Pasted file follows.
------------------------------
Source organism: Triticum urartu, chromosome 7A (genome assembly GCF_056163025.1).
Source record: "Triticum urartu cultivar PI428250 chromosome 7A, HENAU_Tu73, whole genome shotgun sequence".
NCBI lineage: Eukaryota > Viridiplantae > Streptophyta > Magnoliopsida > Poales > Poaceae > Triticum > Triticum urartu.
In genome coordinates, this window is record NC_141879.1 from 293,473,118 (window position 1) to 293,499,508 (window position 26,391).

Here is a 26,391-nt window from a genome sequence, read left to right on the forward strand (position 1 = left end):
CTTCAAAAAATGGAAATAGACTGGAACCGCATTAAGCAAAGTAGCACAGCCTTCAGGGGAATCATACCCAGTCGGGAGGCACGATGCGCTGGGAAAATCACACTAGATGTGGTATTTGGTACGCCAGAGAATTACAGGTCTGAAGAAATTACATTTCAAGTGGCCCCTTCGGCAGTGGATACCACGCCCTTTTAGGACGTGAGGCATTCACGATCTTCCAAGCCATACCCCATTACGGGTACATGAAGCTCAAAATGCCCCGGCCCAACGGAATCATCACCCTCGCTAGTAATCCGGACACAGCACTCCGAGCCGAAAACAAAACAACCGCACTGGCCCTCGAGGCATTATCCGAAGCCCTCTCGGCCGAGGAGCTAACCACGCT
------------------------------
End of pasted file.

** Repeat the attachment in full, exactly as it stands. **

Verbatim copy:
Source organism: Triticum urartu, chromosome 7A (genome assembly GCF_056163025.1).
Source record: "Triticum urartu cultivar PI428250 chromosome 7A, HENAU_Tu73, whole genome shotgun sequence".
NCBI lineage: Eukaryota > Viridiplantae > Streptophyta > Magnoliopsida > Poales > Poaceae > Triticum > Triticum urartu.
In genome coordinates, this window is record NC_141879.1 from 293,473,118 (window position 1) to 293,499,508 (window position 26,391).

Here is a 26,391-nt window from a genome sequence, read left to right on the forward strand (position 1 = left end):
CTTCAAAAAATGGAAATAGACTGGAACCGCATTAAGCAAAGTAGCACAGCCTTCAGGGGAATCATACCCAGTCGGGAGGCACGATGCGCTGGGAAAATCACACTAGATGTGGTATTTGGTACGCCAGAGAATTACAGGTCTGAAGAAATTACATTTCAAGTGGCCCCTTCGGCAGTGGATACCACGCCCTTTTAGGACGTGAGGCATTCACGATCTTCCAAGCCATACCCCATTACGGGTACATGAAGCTCAAAATGCCCCGGCCCAACGGAATCATCACCCTCGCTAGTAATCCGGACACAGCACTCCGAGCCGAAAACAAAACAACCGCACTGGCCCTCGAGGCATTATCCGAAGCCCTCTCGGCCGAGGAGCTAACCACGCT